Gastronomic Societies in the Basque Country: exploring the Fascinating History and uses of these “food clubs”

Inauguration Luncheon of the Aitzaki Gastronomic Society. Year 1932
Inauguration Luncheon of the Aitzaki Society. Year 1932. Photo from:

Gastronomic societies play an important role in the Basque Country’s tradition, as they have done for centuries. In this article, we will explore the fascinating history and uses of gastronomic societies in the Basque Country, looking at how they have evolved over time and what they are used for today.

What are Gastronomic Societies and How do they Differ from Other Food Clubs?

Men enjoying cooking in our gastronomic society
Men enjoying cooking in our gastronomic society

Belonging to a gastronomic society in San Sebastian, as in the rest of the Basque Country, is a real honor, comparable to that of those people who belong to the most select social clubs in the rest of the world. In fact, being a member of a gastronomic society is the absolute recognition of being fully integrated into the way of life of this land. In addition, with the privilege of enjoying some of the best delicacies of typical Basque and international food.

According to data from, there are 1,552 gastronomic societies in the Basque Country: 785 in Gipuzkoa, 458 in Bizkaia, and 214 in Alava-Araba, with more than 32,000 members.

The big difference with clubs that you probably have in mind is this: In this club, you cook. You go to the market, buy the products, take them to the gastronomic society and you and an assistant (if you need one) cook for your guests.

Origin and history of gastronomic societies

The origin of the gastronomic societies of San Sebastian can be traced back to the 19th century. When the walls, that confined the local population, were demolished and the city expanded towards the Ensanche.

At the same time, the municipal regulations began to be more restrictive with respect to the opening hours of taverns; a traditional meeting point for the people of San Sebastian.

Faced with this limitation, the alternative was the gastronomic societie (or txoko). Many of which were located in the basements of some historic city buildings, gained strength. These clubs were a traditional meeting point for many Donostiarras. With a semi-private character and without the obligation to consume, imposed by the taverns, and with popular prices, generally equitable.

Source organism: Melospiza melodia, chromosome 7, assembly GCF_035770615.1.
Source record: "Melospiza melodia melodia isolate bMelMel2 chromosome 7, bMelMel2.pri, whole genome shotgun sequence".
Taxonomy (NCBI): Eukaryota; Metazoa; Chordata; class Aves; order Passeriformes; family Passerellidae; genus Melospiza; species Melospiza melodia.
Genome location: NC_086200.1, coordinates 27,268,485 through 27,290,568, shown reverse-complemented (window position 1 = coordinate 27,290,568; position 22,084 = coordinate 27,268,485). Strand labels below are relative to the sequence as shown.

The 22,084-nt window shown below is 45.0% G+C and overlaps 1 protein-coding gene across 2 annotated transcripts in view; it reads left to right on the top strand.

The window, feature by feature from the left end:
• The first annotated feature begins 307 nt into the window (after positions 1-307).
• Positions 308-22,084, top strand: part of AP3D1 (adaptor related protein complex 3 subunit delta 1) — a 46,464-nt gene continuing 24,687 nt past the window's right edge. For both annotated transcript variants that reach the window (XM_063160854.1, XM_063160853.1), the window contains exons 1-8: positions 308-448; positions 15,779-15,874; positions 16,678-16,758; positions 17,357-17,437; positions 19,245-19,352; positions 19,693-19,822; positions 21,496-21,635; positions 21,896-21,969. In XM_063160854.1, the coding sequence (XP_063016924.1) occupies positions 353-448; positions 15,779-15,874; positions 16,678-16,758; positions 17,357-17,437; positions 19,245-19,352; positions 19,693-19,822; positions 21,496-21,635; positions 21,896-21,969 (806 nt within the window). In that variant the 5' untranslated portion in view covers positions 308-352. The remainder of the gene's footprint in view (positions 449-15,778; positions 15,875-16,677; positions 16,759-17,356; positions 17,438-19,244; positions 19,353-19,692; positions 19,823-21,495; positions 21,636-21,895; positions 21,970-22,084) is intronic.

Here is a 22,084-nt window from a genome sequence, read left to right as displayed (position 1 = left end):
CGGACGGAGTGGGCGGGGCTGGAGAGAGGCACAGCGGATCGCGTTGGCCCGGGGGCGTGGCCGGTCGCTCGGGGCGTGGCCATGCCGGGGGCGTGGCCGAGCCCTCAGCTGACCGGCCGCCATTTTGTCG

Basque Gastronomy Brotherhood.
Basque Gastronomy Brotherhood in San Sebastian

Of course, also around the common interest of gastronomy, an alternative for many men to cooking at home, the whole kingdom of women, especially in a society as matriarchal as the Basque one. While some of these societies are open to all genders, there are some exceptions. This exclusion has been a source of controversy and debate among locals and tourists alike.

Men only (even nowadays)

But, we will try to explain the history behind this gender exclusion. The origins of this prohibition of women in gastronomic societies are not clear. But one of the stories that have become most popular is the following; “Men need a space without their wives to be able to cook in peace”. Jokes aside, until now, women could not enter gastronomic societies. Some still maintain this restriction that prohibits women from entering their temples of gastronomy. But the vast majority already accept women as guests or full members.